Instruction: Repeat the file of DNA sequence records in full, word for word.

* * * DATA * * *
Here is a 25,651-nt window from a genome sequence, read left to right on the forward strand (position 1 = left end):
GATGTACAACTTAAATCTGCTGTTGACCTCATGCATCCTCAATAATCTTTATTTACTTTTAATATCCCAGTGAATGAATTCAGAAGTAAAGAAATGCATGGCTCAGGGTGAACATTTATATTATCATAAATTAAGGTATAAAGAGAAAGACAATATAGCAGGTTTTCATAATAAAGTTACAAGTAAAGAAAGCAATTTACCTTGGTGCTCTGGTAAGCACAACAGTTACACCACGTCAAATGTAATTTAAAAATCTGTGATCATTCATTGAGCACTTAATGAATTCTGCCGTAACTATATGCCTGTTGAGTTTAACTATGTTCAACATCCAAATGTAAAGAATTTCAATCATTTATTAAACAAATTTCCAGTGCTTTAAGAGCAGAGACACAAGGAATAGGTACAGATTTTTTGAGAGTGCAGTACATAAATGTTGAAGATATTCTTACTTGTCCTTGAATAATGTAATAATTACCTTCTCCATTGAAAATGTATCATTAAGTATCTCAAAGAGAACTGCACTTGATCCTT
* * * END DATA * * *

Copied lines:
Here is a 25,651-nt window from a genome sequence, read left to right on the forward strand (position 1 = left end):
GATGTACAACTTAAATCTGCTGTTGACCTCATGCATCCTCAATAATCTTTATTTACTTTTAATATCCCAGTGAATGAATTCAGAAGTAAAGAAATGCATGGCTCAGGGTGAACATTTATATTATCATAAATTAAGGTATAAAGAGAAAGACAATATAGCAGGTTTTCATAATAAAGTTACAAGTAAAGAAAGCAATTTACCTTGGTGCTCTGGTAAGCACAACAGTTACACCACGTCAAATGTAATTTAAAAATCTGTGATCATTCATTGAGCACTTAATGAATTCTGCCGTAACTATATGCCTGTTGAGTTTAACTATGTTCAACATCCAAATGTAAAGAATTTCAATCATTTATTAAACAAATTTCCAGTGCTTTAAGAGCAGAGACACAAGGAATAGGTACAGATTTTTTGAGAGTGCAGTACATAAATGTTGAAGATATTCTTACTTGTCCTTGAATAATGTAATAATTACCTTCTCCATTGAAAATGTATCATTAAGTATCTCAAAGAGAACTGCACTTGATCCTT